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Get intentional and become a better manager with these five tips

Many first-time managers find themselves leading a team because they were really good at their previous role. It is easy to be overwhelmed by the new demands of leadership. There are more meetings, more emails, more requests for guidance and more pressure on you to show that you can perform. To overcome these challenges, and to be a better manager, you need to be more deliberate, more intentional about your goals and the use of your time.

Here are five things for you to consider that can help you be a better manager.

1. Adjust your mindset

Take some time to consider what your new role requires. Ironically, now that you feel you have less time than before, it is even more important to plan some time to reflect. Your role is now to take a longer-term view. You need to think about where your team needs to be in 12 months and consider how best to get there. Reflect on your need for time to be clear about priorities, to plan ahead and to know your team goals so that you can respond effectively to your team. 

Your focus is much more on how the team works together and, on the outcomes, rather than micromanaging the work of each team member. This can be a challenge because it is often your expertise in ‘the work’ that got you promoted. However, now you can’t do all the work yourself. Your role is to facilitate the work of your team and so your focus is on how to help make others successful. It will involve more listening than talking.

2. Start to build trust

The long-term success of a team is built on trust. If your team trust you, the team will be much happier, more productive and more willing to contribute ideas for improving things. A key mistake to avoid is the idea that because you are the manager, you have to have all the answers, that you have to be perfect. In reality, this is not really possible, and leads to burnout. It is much better to say ‘I’m not sure, but I will find out’, than to give a quick answer that turns out to be wrong.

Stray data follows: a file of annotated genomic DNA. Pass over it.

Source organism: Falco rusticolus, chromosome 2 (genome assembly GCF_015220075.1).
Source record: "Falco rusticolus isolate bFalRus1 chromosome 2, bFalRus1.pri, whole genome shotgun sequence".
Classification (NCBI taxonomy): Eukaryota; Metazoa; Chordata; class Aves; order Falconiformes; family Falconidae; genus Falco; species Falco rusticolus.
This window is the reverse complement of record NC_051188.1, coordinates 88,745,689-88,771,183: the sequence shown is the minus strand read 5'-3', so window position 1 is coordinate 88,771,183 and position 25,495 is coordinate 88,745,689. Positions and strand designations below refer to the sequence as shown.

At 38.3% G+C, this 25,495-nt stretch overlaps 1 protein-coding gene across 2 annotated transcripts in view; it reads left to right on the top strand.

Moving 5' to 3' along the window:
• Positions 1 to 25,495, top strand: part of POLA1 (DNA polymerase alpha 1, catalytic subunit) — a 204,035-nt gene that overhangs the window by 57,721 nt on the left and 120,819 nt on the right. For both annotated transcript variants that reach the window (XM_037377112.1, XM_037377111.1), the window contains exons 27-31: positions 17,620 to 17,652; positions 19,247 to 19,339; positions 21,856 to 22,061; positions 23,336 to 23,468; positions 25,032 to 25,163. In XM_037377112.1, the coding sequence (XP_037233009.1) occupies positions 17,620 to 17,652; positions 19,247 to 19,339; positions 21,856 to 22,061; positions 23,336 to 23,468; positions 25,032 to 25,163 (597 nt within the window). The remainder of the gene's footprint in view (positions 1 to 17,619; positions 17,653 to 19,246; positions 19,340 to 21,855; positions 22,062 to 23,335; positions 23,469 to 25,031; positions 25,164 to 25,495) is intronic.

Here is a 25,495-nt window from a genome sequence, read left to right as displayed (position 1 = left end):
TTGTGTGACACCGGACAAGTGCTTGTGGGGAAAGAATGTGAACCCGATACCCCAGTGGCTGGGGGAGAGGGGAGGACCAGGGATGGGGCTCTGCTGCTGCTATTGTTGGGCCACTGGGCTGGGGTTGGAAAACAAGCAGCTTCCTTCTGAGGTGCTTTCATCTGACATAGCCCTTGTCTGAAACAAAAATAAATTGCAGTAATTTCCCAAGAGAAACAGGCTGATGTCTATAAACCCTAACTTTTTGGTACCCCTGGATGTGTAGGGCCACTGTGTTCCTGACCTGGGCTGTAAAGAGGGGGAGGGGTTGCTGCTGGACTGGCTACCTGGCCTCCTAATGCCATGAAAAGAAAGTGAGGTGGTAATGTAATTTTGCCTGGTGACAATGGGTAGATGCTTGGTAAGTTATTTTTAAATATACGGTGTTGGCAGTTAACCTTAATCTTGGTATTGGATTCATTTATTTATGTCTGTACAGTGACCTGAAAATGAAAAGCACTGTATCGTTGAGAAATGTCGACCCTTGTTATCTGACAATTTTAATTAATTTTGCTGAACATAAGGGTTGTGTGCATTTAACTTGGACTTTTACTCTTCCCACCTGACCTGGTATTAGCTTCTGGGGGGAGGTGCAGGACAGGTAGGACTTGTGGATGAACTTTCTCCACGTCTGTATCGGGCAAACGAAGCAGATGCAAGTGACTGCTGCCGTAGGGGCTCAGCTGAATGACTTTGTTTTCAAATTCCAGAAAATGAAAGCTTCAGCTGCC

Being prepared to admit you don’t know also gives your team members permission to acknowledge their own areas of weakness, rather than feel that any ignorance or error will immediately be punished in some way. Some other similar practices will really help you build the trust your team have in you – such as taking feedback on board, reprimanding team members in private (not publicly). Treating people the way that you would like to be treated, helping out when the workload is unusually high and accepting that your team makes mistakes are all excellent ways to build trust. 

3. Understand your team

It is vital for your team to know that you are supporting them in achieving their personal goals too. You need to be concerned about your team as people. What are their goals? Do you know which team members prefer which forms of communication? Have a chat to each of your team members one-to-one on a regular basis. Ask what has worked well for them in the past, and hear what has not worked so well. Are there any major obstacles that your team are encountering that you may be able to resolve? 

4. Establish the team goals

If the team fails to achieve its goals, then you fail as a manager too. Understand your manager’s priorities. What do they see as your key deliverables and what are the priorities from their perspective? How often would they like to hear from you, and in what form – a report, a phone call, email or face-to-face. 

Take time to consider what you think your expectations of the team should be.  What are your expectations of the team – their interactions with each other and their goals? What are your expectations of individuals – their individual goals, how much consultation versus initiative do you want? 

Once you have that clear, consult with your own manager. You could also consider sharing your proposed expectations with one of your more experienced peers in the organisation. Finally, think about how you might consult with your team on your expectations. Finally, communicate your expectations clearly to the team. 

5. Understand who your clients are

Whether your customer is internal or external, it is important to understand what they see as a priority. It is good to know how often they would like to hear from you, and in what form (report, phone call, email or face-to-face). Check who are the major clients (internal and external) in your manager’s view too. 

These five tips are a starting point for adjusting your mindset. By becoming more intentional about your management practice, you can shape the culture of your team, building trust and increasing business performance. Trust and performance are the keys to long term success. 

Dr Dominic McLoughlin FIML delivers people management training through his own business and various Universities.  

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